It's rare that one gets to take part in making history, so I feel really lucky that I was asked to appear at the very first gay pride festival in Lincoln City, a coastal town with a summer population of 24,000.
My participation began with a reading at the library Diane and Jacob Anderson-Minshall, a lesbian/trans man couple who got all the questions during Q & A because the lesbian editor of the largest selling lesbian magazine is now in the surreal position of being legally married to a man because her female partner transitioned to male.
And now, Marc Acito talks about music theater geeks...
Diane and Jake write mysteries together, and I contend that anyone who can adjust to what they've been through is certainly capable of collaborating on a book. (On a side note, Diane and Jake are now foster parents of two teenage boys. When they signed up, they received a list of approved books they could have in the house. Mine made the cut. Their's did not.)
What we didn't know was that religious groups had threatened to protest our appearance, which explains why an armed cop attended our reading. ("I found it really enlightening," he said afterward.) A member of the library board even resigned in protest.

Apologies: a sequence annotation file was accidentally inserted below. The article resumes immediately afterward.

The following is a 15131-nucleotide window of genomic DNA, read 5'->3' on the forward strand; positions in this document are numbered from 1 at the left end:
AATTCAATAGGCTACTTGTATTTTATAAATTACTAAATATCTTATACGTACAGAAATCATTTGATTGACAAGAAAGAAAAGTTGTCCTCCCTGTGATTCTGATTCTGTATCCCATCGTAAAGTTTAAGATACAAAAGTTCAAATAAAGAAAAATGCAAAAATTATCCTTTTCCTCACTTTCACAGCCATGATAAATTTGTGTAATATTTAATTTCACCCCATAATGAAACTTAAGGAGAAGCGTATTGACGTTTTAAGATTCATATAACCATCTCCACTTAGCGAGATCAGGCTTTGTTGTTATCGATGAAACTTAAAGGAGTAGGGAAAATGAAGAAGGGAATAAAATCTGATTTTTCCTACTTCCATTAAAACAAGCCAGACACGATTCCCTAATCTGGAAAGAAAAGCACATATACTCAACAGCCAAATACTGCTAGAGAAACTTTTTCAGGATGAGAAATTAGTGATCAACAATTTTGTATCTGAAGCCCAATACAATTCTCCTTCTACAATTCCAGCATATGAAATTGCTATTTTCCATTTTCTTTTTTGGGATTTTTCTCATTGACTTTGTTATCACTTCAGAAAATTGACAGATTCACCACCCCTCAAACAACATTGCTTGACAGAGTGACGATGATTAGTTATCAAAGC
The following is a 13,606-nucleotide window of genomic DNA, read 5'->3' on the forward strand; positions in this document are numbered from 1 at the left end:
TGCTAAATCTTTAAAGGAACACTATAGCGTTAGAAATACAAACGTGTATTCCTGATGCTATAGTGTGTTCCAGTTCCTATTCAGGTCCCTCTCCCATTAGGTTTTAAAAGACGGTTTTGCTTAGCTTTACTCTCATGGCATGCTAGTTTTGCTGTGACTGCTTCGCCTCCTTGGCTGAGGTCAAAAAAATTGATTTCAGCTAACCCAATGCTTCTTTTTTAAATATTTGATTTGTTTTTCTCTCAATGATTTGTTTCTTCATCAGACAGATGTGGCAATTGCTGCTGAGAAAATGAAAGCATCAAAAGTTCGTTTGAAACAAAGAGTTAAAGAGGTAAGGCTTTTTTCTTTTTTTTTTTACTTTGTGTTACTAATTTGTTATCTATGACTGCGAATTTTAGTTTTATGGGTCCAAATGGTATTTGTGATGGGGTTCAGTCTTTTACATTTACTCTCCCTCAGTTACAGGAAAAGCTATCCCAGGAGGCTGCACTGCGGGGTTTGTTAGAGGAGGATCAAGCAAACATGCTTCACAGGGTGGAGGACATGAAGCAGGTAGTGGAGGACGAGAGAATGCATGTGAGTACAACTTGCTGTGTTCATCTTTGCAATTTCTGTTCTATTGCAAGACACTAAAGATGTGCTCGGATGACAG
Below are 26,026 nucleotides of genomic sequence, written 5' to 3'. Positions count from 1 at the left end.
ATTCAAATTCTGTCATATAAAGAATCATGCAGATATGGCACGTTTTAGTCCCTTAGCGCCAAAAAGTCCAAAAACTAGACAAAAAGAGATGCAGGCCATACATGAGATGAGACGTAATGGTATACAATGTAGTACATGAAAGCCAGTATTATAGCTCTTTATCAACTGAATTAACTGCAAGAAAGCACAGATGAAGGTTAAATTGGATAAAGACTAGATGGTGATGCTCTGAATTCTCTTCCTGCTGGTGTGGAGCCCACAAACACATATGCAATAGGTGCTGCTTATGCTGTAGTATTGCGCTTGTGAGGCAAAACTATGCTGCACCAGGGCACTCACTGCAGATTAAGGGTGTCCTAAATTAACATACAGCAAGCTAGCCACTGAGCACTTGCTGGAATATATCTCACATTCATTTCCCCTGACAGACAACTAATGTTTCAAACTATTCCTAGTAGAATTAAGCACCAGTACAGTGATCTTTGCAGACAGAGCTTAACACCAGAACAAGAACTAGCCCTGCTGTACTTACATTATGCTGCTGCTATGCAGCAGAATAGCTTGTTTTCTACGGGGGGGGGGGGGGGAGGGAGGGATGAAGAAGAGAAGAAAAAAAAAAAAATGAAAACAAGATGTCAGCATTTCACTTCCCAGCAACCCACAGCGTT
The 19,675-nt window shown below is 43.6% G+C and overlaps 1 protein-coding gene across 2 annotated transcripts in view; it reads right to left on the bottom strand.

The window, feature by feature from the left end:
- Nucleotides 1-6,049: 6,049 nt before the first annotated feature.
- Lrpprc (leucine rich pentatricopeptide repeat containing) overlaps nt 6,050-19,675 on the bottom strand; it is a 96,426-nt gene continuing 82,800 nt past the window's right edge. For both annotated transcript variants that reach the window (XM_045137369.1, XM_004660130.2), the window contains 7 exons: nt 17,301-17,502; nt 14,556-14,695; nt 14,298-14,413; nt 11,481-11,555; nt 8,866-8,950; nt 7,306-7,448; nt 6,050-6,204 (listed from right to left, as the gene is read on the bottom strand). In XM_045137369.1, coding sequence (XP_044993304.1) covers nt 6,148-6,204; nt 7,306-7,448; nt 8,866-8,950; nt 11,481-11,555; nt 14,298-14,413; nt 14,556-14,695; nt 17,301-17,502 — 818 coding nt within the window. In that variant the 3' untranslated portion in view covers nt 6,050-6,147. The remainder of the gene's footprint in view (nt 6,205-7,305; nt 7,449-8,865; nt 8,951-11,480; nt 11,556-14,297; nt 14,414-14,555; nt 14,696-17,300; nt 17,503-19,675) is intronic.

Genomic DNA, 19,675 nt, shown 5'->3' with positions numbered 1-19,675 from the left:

On the plus side, among the attendees were the mayor, an Episcopal priest and an out gay member of the city council.
God bless America.
There was no parade, just a festival with booths and entertainment, so all I had to do was show up at the festival the next morning to sell books. As Just Out editor Marty Davis said, "When have you ever gotten up at nine AM and thought, 'Wow, in an hour I get to see drag!'"
And see it we did. Here I am with Bette Midler:
When I looked down, I could see her hairy belly.
And here's the world's tallest Cher:
"Drag queens are just clowns with better outfits," she said. "Otherwise, it's just big shoes and makeup."
This was also the first gay pride festival I ever attended that had a pie-eating contest, which got a lot of attention because of this shirtless young gayling:
I consider it a sign of progress that gay men now feel it's okay to ingest carbohydrates.
Besides the chance to meet playwright William Luce, the coastal resident who wrote The Belle of Amherst and Barrymoore, my favorite moment came when I met a lesbian couple in their sixties who recently got domestically partnered. For the last quarter century, the women have lived quietly together, but came out in a big way when they were interviewed on the front page of the local paper. "A woman came up to me in the grocery store," one of them told me, "and said, 'I read about you in the paper and I can't believe it. I mean, I had no idea you were a nurse.'"
I'd like to think that Lincoln himself (whose depression may have stemmed from his own struggles with homosexuality) would be proud of Lincoln City.
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